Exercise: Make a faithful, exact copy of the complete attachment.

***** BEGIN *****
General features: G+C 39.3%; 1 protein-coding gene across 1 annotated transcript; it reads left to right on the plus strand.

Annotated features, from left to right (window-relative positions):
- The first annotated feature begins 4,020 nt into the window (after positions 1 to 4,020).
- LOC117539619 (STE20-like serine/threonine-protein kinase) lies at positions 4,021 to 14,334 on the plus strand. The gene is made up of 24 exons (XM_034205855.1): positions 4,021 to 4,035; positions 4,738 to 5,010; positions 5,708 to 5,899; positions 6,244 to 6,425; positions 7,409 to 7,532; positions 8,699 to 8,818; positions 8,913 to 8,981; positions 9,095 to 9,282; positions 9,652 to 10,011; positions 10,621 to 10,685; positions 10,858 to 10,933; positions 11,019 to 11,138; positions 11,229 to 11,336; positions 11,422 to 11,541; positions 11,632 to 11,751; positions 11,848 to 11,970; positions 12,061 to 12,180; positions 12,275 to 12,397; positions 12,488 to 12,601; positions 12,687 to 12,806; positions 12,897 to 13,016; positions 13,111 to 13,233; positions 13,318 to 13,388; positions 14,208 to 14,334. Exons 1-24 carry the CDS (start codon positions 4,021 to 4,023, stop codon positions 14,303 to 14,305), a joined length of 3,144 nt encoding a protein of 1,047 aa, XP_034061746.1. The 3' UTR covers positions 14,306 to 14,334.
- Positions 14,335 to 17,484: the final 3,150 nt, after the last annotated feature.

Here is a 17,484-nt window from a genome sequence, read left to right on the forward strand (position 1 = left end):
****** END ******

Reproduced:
General features: G+C 39.3%; 1 protein-coding gene across 1 annotated transcript; it reads left to right on the plus strand.

Annotated features, from left to right (window-relative positions):
- The first annotated feature begins 4,020 nt into the window (after positions 1 to 4,020).
- LOC117539619 (STE20-like serine/threonine-protein kinase) lies at positions 4,021 to 14,334 on the plus strand. The gene is made up of 24 exons (XM_034205855.1): positions 4,021 to 4,035; positions 4,738 to 5,010; positions 5,708 to 5,899; positions 6,244 to 6,425; positions 7,409 to 7,532; positions 8,699 to 8,818; positions 8,913 to 8,981; positions 9,095 to 9,282; positions 9,652 to 10,011; positions 10,621 to 10,685; positions 10,858 to 10,933; positions 11,019 to 11,138; positions 11,229 to 11,336; positions 11,422 to 11,541; positions 11,632 to 11,751; positions 11,848 to 11,970; positions 12,061 to 12,180; positions 12,275 to 12,397; positions 12,488 to 12,601; positions 12,687 to 12,806; positions 12,897 to 13,016; positions 13,111 to 13,233; positions 13,318 to 13,388; positions 14,208 to 14,334. Exons 1-24 carry the CDS (start codon positions 4,021 to 4,023, stop codon positions 14,303 to 14,305), a joined length of 3,144 nt encoding a protein of 1,047 aa, XP_034061746.1. The 3' UTR covers positions 14,306 to 14,334.
- Positions 14,335 to 17,484: the final 3,150 nt, after the last annotated feature.

Here is a 17,484-nt window from a genome sequence, read left to right on the forward strand (position 1 = left end):